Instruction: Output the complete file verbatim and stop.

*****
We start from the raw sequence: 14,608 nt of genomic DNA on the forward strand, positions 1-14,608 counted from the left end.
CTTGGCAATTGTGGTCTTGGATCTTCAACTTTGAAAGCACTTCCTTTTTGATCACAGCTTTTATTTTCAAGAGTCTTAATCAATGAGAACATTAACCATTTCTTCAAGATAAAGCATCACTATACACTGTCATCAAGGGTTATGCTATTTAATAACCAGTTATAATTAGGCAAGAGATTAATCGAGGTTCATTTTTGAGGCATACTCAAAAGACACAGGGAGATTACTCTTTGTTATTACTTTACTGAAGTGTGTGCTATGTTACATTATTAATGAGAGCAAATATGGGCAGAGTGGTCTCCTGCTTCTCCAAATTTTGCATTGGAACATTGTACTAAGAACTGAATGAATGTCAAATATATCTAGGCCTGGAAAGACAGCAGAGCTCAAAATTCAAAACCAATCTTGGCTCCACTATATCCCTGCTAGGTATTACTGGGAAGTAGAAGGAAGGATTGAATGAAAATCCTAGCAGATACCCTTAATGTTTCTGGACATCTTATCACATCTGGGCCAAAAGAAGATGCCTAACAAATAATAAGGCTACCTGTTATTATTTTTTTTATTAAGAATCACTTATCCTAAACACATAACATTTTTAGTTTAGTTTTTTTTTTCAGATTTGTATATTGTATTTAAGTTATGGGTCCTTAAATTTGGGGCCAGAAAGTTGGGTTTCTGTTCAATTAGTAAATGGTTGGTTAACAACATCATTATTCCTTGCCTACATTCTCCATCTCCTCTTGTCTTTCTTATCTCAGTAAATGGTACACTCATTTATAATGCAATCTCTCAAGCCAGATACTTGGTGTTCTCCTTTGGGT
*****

We start from the raw sequence: 14,608 nt of genomic DNA on the forward strand, positions 1-14,608 counted from the left end.
CTTGGCAATTGTGGTCTTGGATCTTCAACTTTGAAAGCACTTCCTTTTTGATCACAGCTTTTATTTTCAAGAGTCTTAATCAATGAGAACATTAACCATTTCTTCAAGATAAAGCATCACTATACACTGTCATCAAGGGTTATGCTATTTAATAACCAGTTATAATTAGGCAAGAGATTAATCGAGGTTCATTTTTGAGGCATACTCAAAAGACACAGGGAGATTACTCTTTGTTATTACTTTACTGAAGTGTGTGCTATGTTACATTATTAATGAGAGCAAATATGGGCAGAGTGGTCTCCTGCTTCTCCAAATTTTGCATTGGAACATTGTACTAAGAACTGAATGAATGTCAAATATATCTAGGCCTGGAAAGACAGCAGAGCTCAAAATTCAAAACCAATCTTGGCTCCACTATATCCCTGCTAGGTATTACTGGGAAGTAGAAGGAAGGATTGAATGAAAATCCTAGCAGATACCCTTAATGTTTCTGGACATCTTATCACATCTGGGCCAAAAGAAGATGCCTAACAAATAATAAGGCTACCTGTTATTATTTTTTTTATTAAGAATCACTTATCCTAAACACATAACATTTTTAGTTTAGTTTTTTTTTTCAGATTTGTATATTGTATTTAAGTTATGGGTCCTTAAATTTGGGGCCAGAAAGTTGGGTTTCTGTTCAATTAGTAAATGGTTGGTTAACAACATCATTATTCCTTGCCTACATTCTCCATCTCCTCTTGTCTTTCTTATCTCAGTAAATGGTACACTCATTTATAATGCAATCTCTCAAGCCAGATACTTGGTGTTCTCCTTTGGGT